Where does a rights-hating organization go when it has collapsed in disgrace in its own country?

If it's the Million Mom March, dedicated to destroying the right to bear arms, it goes to the United Nations. It goes global and becomes the Billion Mom March.

In early May, just such an organization was launched at the United Nations headquarters in New York. The stated goal is the "worldwide year-round mobilization of a billion mothers" against guns. A press conference announcing its formation was chaired by Under-Secretary-General Jayantha Dhanapala, head of the U.N. Department of Disarmament; Donna Dees Thomases and Mindy Finklestein of MMM; and Elvi Ruottinen of the new anti-gun organization.

The BMM emerged from the Women's Caucus on Small Arms during a pre-meeting planning session of the U.N. "Conference on Illicit Trade of Small Arms in All Its Aspects." The active and invited presence of anti-gun moms is an indication of the game that is afoot.

The international anti-gun conference is currently meeting in New York with the purpose of eliminating the "wide availability" of privately-owned guns on a global level. Small arms are defined as weapons "designed for personal use," such as handguns, rifles and shotguns.

Although "illegal" guns are the avowed targets of the conference, the U.N. clearly states that most illegal guns begin as legally produced ones. Thus, all governments must control the legal manufacture, transfer and possession of small arms and should ensure that they are only available to governmentally approved individuals, or people who are "part of responsible military and police forces."

Mary Leigh Blek, president of MMM, is attending the conference as a representative of an official NGO (non-government organization). NGOs have become increasingly influential in the U.N.'s agenda since they form the "civil society" enforcement arm that promotes and oversees U.N.-approved policies within specific nations. The conference's Preparatory Committee, for example, urged governments to work with "relevant" NGOs to organize public events at which guns would be conspicuously destroyed.

As Blek explains, "These [guns] are instruments of death and their toll is too painful not to do anything to regulate the flow."

The global crusade is a God-send to MMM, which has virtually dissolved on a national level in the United States.

Early this year, the organization was kicked out of the rent-free space it occupied for two years at taxpayer expense. Thirty of the 35 national staff members had been "let go" the month before. The 2001 Mother's Day MMM rally in Washington, D.C., reportedly drew only about 100 people.

Meanwhile, scandal has rocked the anti-gun moms. Barbara Graham — who helped organize the Maryland MMM and the 2000 march in Washington, D.C. — was recently sentenced to 10 years to life for shooting an innocent man whom she mistakenly blamed for killing her son. Police found two guns by her bedside.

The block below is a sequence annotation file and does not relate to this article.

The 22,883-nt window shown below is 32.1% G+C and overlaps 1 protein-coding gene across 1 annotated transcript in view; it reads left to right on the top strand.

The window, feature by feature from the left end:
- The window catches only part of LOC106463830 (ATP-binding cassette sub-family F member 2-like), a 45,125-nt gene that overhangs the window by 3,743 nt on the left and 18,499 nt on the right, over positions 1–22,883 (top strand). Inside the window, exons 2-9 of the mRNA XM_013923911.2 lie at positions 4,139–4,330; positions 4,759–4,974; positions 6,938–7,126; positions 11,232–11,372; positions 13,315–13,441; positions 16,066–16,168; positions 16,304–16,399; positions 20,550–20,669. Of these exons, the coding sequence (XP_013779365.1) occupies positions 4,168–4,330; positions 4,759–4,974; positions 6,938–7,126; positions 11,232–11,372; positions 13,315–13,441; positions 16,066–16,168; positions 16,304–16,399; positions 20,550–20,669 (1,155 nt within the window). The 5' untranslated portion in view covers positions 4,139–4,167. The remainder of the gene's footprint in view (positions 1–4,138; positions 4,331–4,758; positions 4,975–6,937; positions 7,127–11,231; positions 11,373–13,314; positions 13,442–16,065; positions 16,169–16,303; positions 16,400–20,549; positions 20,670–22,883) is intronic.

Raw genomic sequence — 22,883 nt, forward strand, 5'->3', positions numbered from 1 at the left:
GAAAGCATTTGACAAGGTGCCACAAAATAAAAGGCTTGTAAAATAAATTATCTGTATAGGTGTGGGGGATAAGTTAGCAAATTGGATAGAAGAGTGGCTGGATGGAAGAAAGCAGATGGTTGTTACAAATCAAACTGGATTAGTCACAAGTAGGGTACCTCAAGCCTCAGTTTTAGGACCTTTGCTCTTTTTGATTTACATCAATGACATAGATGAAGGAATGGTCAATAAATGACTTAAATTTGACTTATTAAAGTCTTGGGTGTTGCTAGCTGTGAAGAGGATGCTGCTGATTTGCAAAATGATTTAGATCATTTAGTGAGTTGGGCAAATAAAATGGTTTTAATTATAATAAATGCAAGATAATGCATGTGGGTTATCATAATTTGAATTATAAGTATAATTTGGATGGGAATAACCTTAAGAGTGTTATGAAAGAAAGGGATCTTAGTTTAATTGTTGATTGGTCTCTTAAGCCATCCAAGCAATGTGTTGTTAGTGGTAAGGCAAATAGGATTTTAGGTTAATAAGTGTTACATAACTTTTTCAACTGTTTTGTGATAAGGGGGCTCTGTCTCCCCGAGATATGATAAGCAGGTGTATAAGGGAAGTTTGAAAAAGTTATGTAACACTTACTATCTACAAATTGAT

Things had become so bleak for MMM that it merged with the Brady Campaign and the Brady Center to become MMM,UWTBCATBC for short.

Now largely ignored by a formerly adoring media, the MMM is warming itself on the praise of Dhanapala, who calls its participation "vital" to global disarmament. The under-secretary-general invited the BMM/MMM to act "through their legislatures and governments to ensure that the program of action is in fact implemented."

In short, the former "grassroots" movement has hitched its broken wagon to a well-funded global elite. Their target is clearly the United States and the Second Amendment.

Of course, the attack is phrased in pro-woman, pro-child language. In a statement that blends concern for both, Blek declared that the BMM would help to ensure that no mother would again bury a bullet-riddled child.

Added Noeleen Heyzer, executive director of the U.N. Development Fund for Women: "During armed conflict, women and girls are continually threatened by rape, domestic violence, sexual exploitation, trafficking, sexual humiliation and mutilation."

Thus, private gun-ownership is linked to every evil a woman can face. No mention is made of how women use guns to protect themselves and their children against violence every day. No mention is made of how most armed violence against innocents is committed by governments, to whom the U.N. would give a monopoly on gun-ownership.

The MMM hopes the U.N. will introduce through a side door what it failed so miserably to achieve on the political center-stage of America: namely, the abolition of private gun-ownership. The conference is not merely people talking to each other. It aims at producing a legally binding agreement between nations that would require the marking, registration, confiscation, and destruction of all guns not used the military or the police.

The agreement would effectively override the Bill of Rights.

Thankfully, there is too much opposition -- most of it from the United States -- for the conference to achieve its anti-gun agenda. But this assault on America's sovereignty is one more illustration why it's time for the United States to withdraw from the U.N.

McElroy is the editor of www.ifeminists.com. She also edited Freedom, Feminism, and the State (Independent Institute, 1999) and Sexual Correctness: The Gender Feminist Attack on Women (McFarland, 1996). She lives with her husband in Canada.

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